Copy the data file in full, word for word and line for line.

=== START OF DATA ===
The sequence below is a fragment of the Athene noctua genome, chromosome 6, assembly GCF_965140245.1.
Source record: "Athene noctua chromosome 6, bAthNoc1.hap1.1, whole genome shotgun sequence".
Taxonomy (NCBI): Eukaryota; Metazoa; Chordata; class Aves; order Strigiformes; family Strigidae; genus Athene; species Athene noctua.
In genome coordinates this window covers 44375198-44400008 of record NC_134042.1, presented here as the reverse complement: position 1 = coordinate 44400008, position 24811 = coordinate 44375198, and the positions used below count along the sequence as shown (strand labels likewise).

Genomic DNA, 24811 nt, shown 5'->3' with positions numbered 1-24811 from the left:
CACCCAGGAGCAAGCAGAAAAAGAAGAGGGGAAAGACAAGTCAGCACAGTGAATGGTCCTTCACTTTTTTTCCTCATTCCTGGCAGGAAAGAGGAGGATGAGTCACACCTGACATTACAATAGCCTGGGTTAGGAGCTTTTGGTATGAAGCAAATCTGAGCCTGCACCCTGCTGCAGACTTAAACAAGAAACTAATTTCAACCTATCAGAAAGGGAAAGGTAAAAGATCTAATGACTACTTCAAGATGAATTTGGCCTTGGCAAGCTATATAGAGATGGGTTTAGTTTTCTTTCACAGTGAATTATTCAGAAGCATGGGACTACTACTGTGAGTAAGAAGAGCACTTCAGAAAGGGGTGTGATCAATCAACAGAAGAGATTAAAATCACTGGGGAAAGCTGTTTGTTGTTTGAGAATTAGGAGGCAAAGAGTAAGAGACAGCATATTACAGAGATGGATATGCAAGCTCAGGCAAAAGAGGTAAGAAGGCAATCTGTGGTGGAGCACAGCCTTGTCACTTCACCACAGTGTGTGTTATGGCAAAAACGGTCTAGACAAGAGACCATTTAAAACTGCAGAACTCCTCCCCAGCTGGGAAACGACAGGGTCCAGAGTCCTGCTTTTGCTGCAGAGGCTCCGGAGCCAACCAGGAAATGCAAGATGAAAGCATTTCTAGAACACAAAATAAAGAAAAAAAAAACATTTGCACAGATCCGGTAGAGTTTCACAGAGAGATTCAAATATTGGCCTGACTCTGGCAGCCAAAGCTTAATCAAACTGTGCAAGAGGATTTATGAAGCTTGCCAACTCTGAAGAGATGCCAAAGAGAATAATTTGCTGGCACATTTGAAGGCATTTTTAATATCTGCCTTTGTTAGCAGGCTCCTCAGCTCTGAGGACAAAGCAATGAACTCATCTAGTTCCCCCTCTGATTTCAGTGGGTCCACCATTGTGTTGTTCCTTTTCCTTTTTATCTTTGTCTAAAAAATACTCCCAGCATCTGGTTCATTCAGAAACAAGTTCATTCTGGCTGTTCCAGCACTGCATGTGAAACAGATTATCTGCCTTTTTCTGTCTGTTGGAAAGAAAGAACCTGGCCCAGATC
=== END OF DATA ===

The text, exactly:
The sequence below is a fragment of the Athene noctua genome, chromosome 6, assembly GCF_965140245.1.
Source record: "Athene noctua chromosome 6, bAthNoc1.hap1.1, whole genome shotgun sequence".
Taxonomy (NCBI): Eukaryota; Metazoa; Chordata; class Aves; order Strigiformes; family Strigidae; genus Athene; species Athene noctua.
In genome coordinates this window covers 44375198-44400008 of record NC_134042.1, presented here as the reverse complement: position 1 = coordinate 44400008, position 24811 = coordinate 44375198, and the positions used below count along the sequence as shown (strand labels likewise).

Genomic DNA, 24811 nt, shown 5'->3' with positions numbered 1-24811 from the left:
CACCCAGGAGCAAGCAGAAAAAGAAGAGGGGAAAGACAAGTCAGCACAGTGAATGGTCCTTCACTTTTTTTCCTCATTCCTGGCAGGAAAGAGGAGGATGAGTCACACCTGACATTACAATAGCCTGGGTTAGGAGCTTTTGGTATGAAGCAAATCTGAGCCTGCACCCTGCTGCAGACTTAAACAAGAAACTAATTTCAACCTATCAGAAAGGGAAAGGTAAAAGATCTAATGACTACTTCAAGATGAATTTGGCCTTGGCAAGCTATATAGAGATGGGTTTAGTTTTCTTTCACAGTGAATTATTCAGAAGCATGGGACTACTACTGTGAGTAAGAAGAGCACTTCAGAAAGGGGTGTGATCAATCAACAGAAGAGATTAAAATCACTGGGGAAAGCTGTTTGTTGTTTGAGAATTAGGAGGCAAAGAGTAAGAGACAGCATATTACAGAGATGGATATGCAAGCTCAGGCAAAAGAGGTAAGAAGGCAATCTGTGGTGGAGCACAGCCTTGTCACTTCACCACAGTGTGTGTTATGGCAAAAACGGTCTAGACAAGAGACCATTTAAAACTGCAGAACTCCTCCCCAGCTGGGAAACGACAGGGTCCAGAGTCCTGCTTTTGCTGCAGAGGCTCCGGAGCCAACCAGGAAATGCAAGATGAAAGCATTTCTAGAACACAAAATAAAGAAAAAAAAAACATTTGCACAGATCCGGTAGAGTTTCACAGAGAGATTCAAATATTGGCCTGACTCTGGCAGCCAAAGCTTAATCAAACTGTGCAAGAGGATTTATGAAGCTTGCCAACTCTGAAGAGATGCCAAAGAGAATAATTTGCTGGCACATTTGAAGGCATTTTTAATATCTGCCTTTGTTAGCAGGCTCCTCAGCTCTGAGGACAAAGCAATGAACTCATCTAGTTCCCCCTCTGATTTCAGTGGGTCCACCATTGTGTTGTTCCTTTTCCTTTTTATCTTTGTCTAAAAAATACTCCCAGCATCTGGTTCATTCAGAAACAAGTTCATTCTGGCTGTTCCAGCACTGCATGTGAAACAGATTATCTGCCTTTTTCTGTCTGTTGGAAAGAAAGAACCTGGCCCAGATC